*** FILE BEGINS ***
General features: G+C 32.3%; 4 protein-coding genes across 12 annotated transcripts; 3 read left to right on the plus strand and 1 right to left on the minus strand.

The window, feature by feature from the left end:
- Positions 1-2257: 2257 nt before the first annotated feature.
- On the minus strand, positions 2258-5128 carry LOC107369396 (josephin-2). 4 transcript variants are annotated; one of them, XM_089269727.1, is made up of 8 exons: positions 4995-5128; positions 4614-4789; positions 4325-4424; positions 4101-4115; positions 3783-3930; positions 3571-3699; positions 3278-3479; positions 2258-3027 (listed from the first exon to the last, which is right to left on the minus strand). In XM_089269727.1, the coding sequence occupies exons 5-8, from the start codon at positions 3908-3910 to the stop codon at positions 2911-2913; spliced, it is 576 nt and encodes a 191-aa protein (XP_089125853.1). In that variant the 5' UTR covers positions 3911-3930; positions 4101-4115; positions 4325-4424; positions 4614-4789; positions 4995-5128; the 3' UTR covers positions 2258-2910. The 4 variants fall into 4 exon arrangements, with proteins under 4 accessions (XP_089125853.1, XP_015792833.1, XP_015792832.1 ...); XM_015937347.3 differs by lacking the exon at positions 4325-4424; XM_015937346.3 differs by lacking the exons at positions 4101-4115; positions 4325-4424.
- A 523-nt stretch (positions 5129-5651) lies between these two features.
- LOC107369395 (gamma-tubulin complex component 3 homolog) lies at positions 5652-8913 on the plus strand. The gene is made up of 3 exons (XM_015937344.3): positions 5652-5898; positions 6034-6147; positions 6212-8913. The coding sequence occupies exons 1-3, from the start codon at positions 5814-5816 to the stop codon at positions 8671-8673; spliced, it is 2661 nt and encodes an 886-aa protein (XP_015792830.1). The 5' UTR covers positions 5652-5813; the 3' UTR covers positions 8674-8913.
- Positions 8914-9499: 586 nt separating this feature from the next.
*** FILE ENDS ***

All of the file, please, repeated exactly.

General features: G+C 32.3%; 4 protein-coding genes across 12 annotated transcripts; 3 read left to right on the plus strand and 1 right to left on the minus strand.

The window, feature by feature from the left end:
- Positions 1-2257: 2257 nt before the first annotated feature.
- On the minus strand, positions 2258-5128 carry LOC107369396 (josephin-2). 4 transcript variants are annotated; one of them, XM_089269727.1, is made up of 8 exons: positions 4995-5128; positions 4614-4789; positions 4325-4424; positions 4101-4115; positions 3783-3930; positions 3571-3699; positions 3278-3479; positions 2258-3027 (listed from the first exon to the last, which is right to left on the minus strand). In XM_089269727.1, the coding sequence occupies exons 5-8, from the start codon at positions 3908-3910 to the stop codon at positions 2911-2913; spliced, it is 576 nt and encodes a 191-aa protein (XP_089125853.1). In that variant the 5' UTR covers positions 3911-3930; positions 4101-4115; positions 4325-4424; positions 4614-4789; positions 4995-5128; the 3' UTR covers positions 2258-2910. The 4 variants fall into 4 exon arrangements, with proteins under 4 accessions (XP_089125853.1, XP_015792833.1, XP_015792832.1 ...); XM_015937347.3 differs by lacking the exon at positions 4325-4424; XM_015937346.3 differs by lacking the exons at positions 4101-4115; positions 4325-4424.
- A 523-nt stretch (positions 5129-5651) lies between these two features.
- LOC107369395 (gamma-tubulin complex component 3 homolog) lies at positions 5652-8913 on the plus strand. The gene is made up of 3 exons (XM_015937344.3): positions 5652-5898; positions 6034-6147; positions 6212-8913. The coding sequence occupies exons 1-3, from the start codon at positions 5814-5816 to the stop codon at positions 8671-8673; spliced, it is 2661 nt and encodes an 886-aa protein (XP_015792830.1). The 5' UTR covers positions 5652-5813; the 3' UTR covers positions 8674-8913.
- Positions 8914-9499: 586 nt separating this feature from the next.